Message from President Samuel L. Stanley Jr., MD to Students, Faculty, and Staff
It has been several months since my last update on the progress we are making related to Operational Excellence and the Bain & Co. consulting process. As we continue to move forward with our work in this area, I have asked the Operational Excellence Program Management Office (PMO) to keep the communication to the campus community robust and continuous, so you can expect to receive program updates each month.
The first phase of the Operational Excellence project included comprehensive information-gathering, review, and peer institution benchmarking of Stony Brook University’s administrative structure, practices, and processes. The review took place from July 2010 through June 2011 with the help of the consulting firm Bain & Co., paid for through a targeted gift from the Stony Brook Foundation.
As Stony Brook University staff worked alongside Bain to facilitate data collection from all facets of the campus community — students, faculty, staff and administrators — together they were able to benchmark and evaluate existing systems and procedures and determine how best to improve those, and implement new ones. This resulted in a number of recommendations presented to the Operational Excellence Steering Committee by team members from specific departments, which led to targeted decisions made by the Steering Committee. Steering Committee decisions are in turn being implemented by administrative departments as guided by the Program Management Office (PMO). Ultimately, the data collection, benchmarking, analysis, and recommendation process paved the way for the University to make its own decisions on how best to manage change. And that is why the process is taking a long time; it is iterative and consultative by nature, and no two areas are the same.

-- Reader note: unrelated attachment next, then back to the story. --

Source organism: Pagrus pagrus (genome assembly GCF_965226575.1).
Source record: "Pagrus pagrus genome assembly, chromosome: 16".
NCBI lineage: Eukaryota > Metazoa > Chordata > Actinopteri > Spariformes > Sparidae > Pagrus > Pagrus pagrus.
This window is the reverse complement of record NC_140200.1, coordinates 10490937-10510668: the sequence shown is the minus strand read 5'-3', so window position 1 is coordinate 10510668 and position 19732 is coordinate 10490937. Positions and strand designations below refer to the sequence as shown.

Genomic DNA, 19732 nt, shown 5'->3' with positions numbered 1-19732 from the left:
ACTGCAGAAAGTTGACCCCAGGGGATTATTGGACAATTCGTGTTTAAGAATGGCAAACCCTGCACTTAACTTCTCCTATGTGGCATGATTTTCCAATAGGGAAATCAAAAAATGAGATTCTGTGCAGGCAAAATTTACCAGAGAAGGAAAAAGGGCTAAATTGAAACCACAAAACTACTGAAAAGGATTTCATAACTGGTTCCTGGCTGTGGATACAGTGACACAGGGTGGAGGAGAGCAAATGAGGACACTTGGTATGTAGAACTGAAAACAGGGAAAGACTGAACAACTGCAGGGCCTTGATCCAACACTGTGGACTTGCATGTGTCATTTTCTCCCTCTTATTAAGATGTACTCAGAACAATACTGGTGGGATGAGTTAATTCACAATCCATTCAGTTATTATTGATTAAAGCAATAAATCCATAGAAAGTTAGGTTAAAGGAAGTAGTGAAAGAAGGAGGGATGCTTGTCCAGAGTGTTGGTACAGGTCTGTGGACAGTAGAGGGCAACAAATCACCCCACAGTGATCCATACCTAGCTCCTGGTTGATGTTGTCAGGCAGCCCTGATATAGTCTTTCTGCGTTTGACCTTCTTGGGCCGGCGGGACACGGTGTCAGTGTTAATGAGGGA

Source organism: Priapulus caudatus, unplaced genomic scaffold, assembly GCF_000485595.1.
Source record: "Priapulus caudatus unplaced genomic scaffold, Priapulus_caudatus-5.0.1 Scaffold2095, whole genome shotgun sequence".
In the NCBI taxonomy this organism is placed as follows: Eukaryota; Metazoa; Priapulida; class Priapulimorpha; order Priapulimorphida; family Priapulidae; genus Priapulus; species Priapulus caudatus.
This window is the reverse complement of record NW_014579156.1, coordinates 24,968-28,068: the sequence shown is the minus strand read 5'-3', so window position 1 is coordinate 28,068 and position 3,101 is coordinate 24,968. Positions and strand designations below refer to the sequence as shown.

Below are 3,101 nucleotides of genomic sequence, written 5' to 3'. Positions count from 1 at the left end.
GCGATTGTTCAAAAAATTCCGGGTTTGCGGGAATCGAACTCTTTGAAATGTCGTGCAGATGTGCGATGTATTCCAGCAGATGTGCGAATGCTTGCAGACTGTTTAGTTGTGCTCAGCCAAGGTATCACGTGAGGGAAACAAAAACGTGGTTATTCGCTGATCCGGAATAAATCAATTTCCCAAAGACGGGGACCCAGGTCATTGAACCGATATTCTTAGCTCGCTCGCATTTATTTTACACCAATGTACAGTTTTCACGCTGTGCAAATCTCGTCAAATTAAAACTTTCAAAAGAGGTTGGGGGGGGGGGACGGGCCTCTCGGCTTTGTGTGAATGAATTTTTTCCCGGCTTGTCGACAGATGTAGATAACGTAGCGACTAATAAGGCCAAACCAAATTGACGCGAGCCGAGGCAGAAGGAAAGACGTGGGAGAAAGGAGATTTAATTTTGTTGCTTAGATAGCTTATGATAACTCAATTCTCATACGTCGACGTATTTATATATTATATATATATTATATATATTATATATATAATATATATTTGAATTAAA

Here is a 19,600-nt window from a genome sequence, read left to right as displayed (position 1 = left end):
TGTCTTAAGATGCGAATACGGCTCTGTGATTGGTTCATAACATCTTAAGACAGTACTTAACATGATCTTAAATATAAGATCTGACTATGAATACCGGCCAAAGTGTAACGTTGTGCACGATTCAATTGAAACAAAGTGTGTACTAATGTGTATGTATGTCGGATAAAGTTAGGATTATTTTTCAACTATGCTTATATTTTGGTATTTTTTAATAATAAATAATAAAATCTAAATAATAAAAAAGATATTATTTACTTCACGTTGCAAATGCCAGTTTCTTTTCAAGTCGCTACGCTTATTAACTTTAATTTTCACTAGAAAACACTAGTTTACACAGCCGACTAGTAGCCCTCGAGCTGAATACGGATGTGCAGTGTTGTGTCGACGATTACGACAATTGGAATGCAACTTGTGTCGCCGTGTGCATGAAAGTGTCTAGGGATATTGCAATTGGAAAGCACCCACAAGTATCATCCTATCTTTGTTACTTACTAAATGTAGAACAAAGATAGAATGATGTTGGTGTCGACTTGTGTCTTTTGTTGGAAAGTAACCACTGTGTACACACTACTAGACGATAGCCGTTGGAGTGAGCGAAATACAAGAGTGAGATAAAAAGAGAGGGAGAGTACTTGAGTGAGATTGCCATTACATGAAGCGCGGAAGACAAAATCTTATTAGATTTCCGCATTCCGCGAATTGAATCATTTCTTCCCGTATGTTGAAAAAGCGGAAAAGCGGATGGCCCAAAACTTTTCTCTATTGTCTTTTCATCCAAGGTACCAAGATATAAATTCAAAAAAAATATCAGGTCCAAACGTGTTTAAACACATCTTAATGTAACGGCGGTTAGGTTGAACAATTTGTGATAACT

The PMO has received several requests to see a “final report” from Bain & Co. A final report was not part of the Bain assignment because Operational Excellence is an ongoing process meant to address the University’s administrative challenges and growth over the next 50 years. The Bain & Co. phase is now complete, and consultants from the firm are no longer working with the University. Getting the work done is completely in our hands and the responsibility of specific teams made up of departmental faculty, researchers, and their staff who have volunteered to get involved and help manage the change.
Where are we now? Some administrative areas of the University are still in the “design” phase — which is to say, they are creating department specific solutions to save money and add value to departmental output. Others are in the “Delivery Phase.” Simply put, this is what they are actually doing to improve how their department functions. Right now, several areas on campus are initiating department-specific programs. For example, Procurement is implementing programs to buy more effectively and get lower prices, and soon those programs will be expanded to include the entire campus. Human Resources Services has already begun to design a new system to simplify the hiring process and reduce the time it takes to make a hire.